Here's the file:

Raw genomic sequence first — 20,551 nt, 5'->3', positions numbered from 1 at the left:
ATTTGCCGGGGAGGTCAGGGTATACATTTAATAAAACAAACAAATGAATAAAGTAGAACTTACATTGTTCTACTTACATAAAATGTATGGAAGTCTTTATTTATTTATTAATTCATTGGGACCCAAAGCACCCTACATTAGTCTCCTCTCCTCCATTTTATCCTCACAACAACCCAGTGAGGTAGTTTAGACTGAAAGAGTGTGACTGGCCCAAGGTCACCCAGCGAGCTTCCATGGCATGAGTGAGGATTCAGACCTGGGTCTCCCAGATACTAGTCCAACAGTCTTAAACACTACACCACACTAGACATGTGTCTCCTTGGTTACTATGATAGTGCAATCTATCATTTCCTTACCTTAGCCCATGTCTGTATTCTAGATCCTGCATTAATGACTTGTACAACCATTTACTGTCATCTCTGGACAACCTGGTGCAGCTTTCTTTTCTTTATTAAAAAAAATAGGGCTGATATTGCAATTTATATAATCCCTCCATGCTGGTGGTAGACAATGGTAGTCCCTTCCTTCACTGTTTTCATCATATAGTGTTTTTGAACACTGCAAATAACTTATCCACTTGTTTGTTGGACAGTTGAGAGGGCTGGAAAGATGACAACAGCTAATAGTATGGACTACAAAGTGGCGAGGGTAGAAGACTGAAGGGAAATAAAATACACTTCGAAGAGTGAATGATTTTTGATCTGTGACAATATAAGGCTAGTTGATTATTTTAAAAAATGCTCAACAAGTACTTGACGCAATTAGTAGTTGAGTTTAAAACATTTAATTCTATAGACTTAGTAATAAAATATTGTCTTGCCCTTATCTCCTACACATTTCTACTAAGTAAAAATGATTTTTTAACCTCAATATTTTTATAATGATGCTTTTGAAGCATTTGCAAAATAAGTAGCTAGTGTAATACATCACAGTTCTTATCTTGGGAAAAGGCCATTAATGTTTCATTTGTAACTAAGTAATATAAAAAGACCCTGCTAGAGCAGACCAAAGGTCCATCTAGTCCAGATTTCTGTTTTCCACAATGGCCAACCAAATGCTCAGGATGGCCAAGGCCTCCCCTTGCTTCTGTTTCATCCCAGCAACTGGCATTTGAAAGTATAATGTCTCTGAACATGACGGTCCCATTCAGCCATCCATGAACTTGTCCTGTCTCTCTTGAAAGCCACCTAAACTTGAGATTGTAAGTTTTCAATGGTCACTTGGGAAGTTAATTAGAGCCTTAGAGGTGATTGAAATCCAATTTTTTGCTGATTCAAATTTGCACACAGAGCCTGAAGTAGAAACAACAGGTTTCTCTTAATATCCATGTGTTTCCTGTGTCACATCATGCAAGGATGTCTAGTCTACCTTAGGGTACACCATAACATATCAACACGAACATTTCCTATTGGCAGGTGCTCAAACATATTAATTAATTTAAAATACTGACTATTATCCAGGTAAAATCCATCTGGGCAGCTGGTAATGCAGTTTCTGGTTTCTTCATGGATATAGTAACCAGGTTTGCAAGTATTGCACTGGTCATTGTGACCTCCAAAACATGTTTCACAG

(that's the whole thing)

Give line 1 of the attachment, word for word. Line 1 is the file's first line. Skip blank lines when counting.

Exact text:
Raw genomic sequence first — 20,551 nt, 5'->3', positions numbered from 1 at the left: